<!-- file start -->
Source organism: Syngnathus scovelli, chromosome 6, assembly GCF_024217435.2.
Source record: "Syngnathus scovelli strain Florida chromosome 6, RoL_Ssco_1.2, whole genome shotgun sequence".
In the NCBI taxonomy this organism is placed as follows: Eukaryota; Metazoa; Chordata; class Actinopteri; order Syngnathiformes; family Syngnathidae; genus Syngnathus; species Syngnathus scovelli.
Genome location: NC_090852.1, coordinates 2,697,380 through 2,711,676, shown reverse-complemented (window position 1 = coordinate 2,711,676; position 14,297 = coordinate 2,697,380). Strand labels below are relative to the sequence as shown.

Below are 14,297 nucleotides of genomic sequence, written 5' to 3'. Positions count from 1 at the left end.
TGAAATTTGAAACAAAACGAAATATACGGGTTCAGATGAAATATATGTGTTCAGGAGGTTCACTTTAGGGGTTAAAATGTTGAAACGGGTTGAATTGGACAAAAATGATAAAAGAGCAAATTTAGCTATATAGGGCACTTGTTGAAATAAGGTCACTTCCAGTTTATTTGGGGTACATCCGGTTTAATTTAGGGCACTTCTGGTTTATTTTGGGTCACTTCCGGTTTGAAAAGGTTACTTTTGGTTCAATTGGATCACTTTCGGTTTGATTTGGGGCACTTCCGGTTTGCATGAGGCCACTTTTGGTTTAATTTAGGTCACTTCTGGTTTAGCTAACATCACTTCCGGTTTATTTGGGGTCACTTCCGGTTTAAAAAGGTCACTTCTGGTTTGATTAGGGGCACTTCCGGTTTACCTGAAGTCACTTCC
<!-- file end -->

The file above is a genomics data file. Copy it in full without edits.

Source organism: Syngnathus scovelli, chromosome 6, assembly GCF_024217435.2.
Source record: "Syngnathus scovelli strain Florida chromosome 6, RoL_Ssco_1.2, whole genome shotgun sequence".
In the NCBI taxonomy this organism is placed as follows: Eukaryota; Metazoa; Chordata; class Actinopteri; order Syngnathiformes; family Syngnathidae; genus Syngnathus; species Syngnathus scovelli.
Genome location: NC_090852.1, coordinates 2,697,380 through 2,711,676, shown reverse-complemented (window position 1 = coordinate 2,711,676; position 14,297 = coordinate 2,697,380). Strand labels below are relative to the sequence as shown.

Below are 14,297 nucleotides of genomic sequence, written 5' to 3'. Positions count from 1 at the left end.
TGAAATTTGAAACAAAACGAAATATACGGGTTCAGATGAAATATATGTGTTCAGGAGGTTCACTTTAGGGGTTAAAATGTTGAAACGGGTTGAATTGGACAAAAATGATAAAAGAGCAAATTTAGCTATATAGGGCACTTGTTGAAATAAGGTCACTTCCAGTTTATTTGGGGTACATCCGGTTTAATTTAGGGCACTTCTGGTTTATTTTGGGTCACTTCCGGTTTGAAAAGGTTACTTTTGGTTCAATTGGATCACTTTCGGTTTGATTTGGGGCACTTCCGGTTTGCATGAGGCCACTTTTGGTTTAATTTAGGTCACTTCTGGTTTAGCTAACATCACTTCCGGTTTATTTGGGGTCACTTCCGGTTTAAAAAGGTCACTTCTGGTTTGATTAGGGGCACTTCCGGTTTACCTGAAGTCACTTCC